We've sent over sixteen thousand of emails to the president, but we need more.

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What We're Fighting For

Posted by Casey Dreier on 2012/11/13 01:48 CST

We're fighting for the restoration of NASA's planetary sciences budget to return to its 2012 level. What does that get us? New financial analysis from our sources in the scientific community provides us a glimpse.

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Beautiful butterfly crater on Mars (another HiWish granted!)

Posted by Emily Lakdawalla on 2012/11/08 07:16 CST | 6 comments

I asked Mars Reconnaissance Orbiter to take a photo, and it turned out better than I had imagined: an incredibly fresh, well-preserved, dramatically rayed oblique impact crater.

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Curiosity, Endeavour, and Bill Nye on Your Phone
All these and more on this week's Planetary Radio

Posted by Mat Kaplan on 2012/11/07 10:31 CST

This week's Planetary Radio episode presents highlights of the first Curiosity press briefing about the Martian atmosphere, and then takes you to the opening day ceremony for Shuttle Endeavour. You have till Friday, November 9, at 10am Pacific to send your 10th anniversary message to the show and possibly win Bill Nye on your answering machine.

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Mars Exploration Rovers Update: Opportunity Begins Reconnaissance of Matijevic Hill
Sols 3089 - 3118

Posted by A.J.S. Rayl on 2012/11/06 06:01 CST | 1 comment

After spending much of October driving around and taking pictures on Matijevic Hill, Opportunity hunkered down for Halloween and spent the holiday quietly, staying out of mischief's way and the Mars Exploration Rovers (MER) mission roved another month closer to its ninth anniversary of working on the surface of the Red Planet.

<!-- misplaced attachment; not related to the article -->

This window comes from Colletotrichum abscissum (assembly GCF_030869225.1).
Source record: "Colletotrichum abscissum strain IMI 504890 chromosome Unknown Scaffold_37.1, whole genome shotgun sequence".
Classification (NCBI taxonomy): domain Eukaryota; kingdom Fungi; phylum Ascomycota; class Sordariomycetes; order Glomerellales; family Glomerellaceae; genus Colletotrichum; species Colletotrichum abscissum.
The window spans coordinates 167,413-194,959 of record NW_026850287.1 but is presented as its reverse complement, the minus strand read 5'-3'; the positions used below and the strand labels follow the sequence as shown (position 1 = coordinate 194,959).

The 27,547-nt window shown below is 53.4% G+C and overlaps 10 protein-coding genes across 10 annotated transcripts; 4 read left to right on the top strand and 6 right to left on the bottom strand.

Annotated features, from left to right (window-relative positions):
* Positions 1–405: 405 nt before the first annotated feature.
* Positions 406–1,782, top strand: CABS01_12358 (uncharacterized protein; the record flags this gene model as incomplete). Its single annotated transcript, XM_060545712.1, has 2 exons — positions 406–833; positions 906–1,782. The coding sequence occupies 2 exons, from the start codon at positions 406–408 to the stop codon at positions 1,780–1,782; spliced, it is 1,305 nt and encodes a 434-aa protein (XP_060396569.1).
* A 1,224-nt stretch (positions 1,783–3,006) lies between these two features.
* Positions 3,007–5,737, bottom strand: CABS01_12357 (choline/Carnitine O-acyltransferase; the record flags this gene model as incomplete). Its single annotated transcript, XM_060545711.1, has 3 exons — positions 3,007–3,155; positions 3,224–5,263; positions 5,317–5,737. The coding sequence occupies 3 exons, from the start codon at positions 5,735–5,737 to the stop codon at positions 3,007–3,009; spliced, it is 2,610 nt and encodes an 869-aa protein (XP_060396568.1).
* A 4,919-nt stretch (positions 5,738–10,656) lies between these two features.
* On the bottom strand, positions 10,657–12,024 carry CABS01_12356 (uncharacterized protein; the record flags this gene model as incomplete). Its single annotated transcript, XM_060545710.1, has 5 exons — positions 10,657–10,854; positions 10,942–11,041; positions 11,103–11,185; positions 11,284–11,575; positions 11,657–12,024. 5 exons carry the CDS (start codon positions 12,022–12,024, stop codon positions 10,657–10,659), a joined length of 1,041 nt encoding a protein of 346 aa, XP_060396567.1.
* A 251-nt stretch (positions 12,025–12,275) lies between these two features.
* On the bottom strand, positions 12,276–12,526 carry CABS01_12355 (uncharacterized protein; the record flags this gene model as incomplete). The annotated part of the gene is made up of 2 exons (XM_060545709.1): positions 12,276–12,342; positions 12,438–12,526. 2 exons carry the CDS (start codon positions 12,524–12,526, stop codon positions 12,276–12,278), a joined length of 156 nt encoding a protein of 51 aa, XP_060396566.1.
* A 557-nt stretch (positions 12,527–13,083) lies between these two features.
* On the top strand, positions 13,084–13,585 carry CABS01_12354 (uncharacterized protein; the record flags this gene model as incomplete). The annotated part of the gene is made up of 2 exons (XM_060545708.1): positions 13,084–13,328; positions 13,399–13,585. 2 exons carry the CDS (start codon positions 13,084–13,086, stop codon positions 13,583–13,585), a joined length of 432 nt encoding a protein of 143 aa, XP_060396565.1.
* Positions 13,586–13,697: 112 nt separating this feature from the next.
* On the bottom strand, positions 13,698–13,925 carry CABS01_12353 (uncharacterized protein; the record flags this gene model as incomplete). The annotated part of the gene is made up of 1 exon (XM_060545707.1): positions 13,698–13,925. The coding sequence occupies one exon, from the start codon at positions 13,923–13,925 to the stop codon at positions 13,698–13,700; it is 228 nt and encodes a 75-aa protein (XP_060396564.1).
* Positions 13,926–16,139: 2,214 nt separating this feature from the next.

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Huge self-portrait of Curiosity on Mars

Posted by Emily Lakdawalla on 2012/11/01 07:27 CDT | 9 comments

Curiosity used MAHLI, the scientific camera at the end of the robotic arm, to shoot a huge color portrait of herself sitting on Mars, with Gale's central mountain in the background.

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Getting up to speed with Curiosity as of sol 84, and two awesome mosaics

Posted by Emily Lakdawalla on 2012/10/31 07:39 CDT | 6 comments

Curiosity has already spent more than three weeks at Rocknest, working through the very slow process of commissioning the sample handling systems. While parked, she's taken a couple of amazing photo mosaics.

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PlanetVac: Sucking Up Planetary Regolith
A New Planetary Society Project

Posted by Bruce Betts on 2012/10/30 02:27 CDT | 3 comments

Learn about the Planetary Society’s newest project: PlanetVac, with Honeybee Robotics, aims to prototype and test in a huge vacuum chamber a new way to sample planetary surfaces that could be used for sample return or for in situ instruments.

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Field Report From Mars: Sol 3111- October 23, 2012

Posted by Larry Crumpler on 2012/10/23 11:27 CDT

We on the MER Opportunity science team are currently doing an “outcrop walk” with Opportunity on the slopes of Cape York, a small residual part of the rim on the 20+ km diameter Endeavour Crater, Mars.

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Book Review: The International Atlas of Mars Exploration, by Phil Stooke

Posted by Emily Lakdawalla on 2012/10/12 04:31 CDT | 3 comments

I've been waiting for the publication of this book for years. Phil Stooke's International Atlas of Mars Exploration, just published by Cambridge University Press, is an exhaustively awesome labor of love, chronicling the first five decades of Mars exploration in pictures, maps, and facts.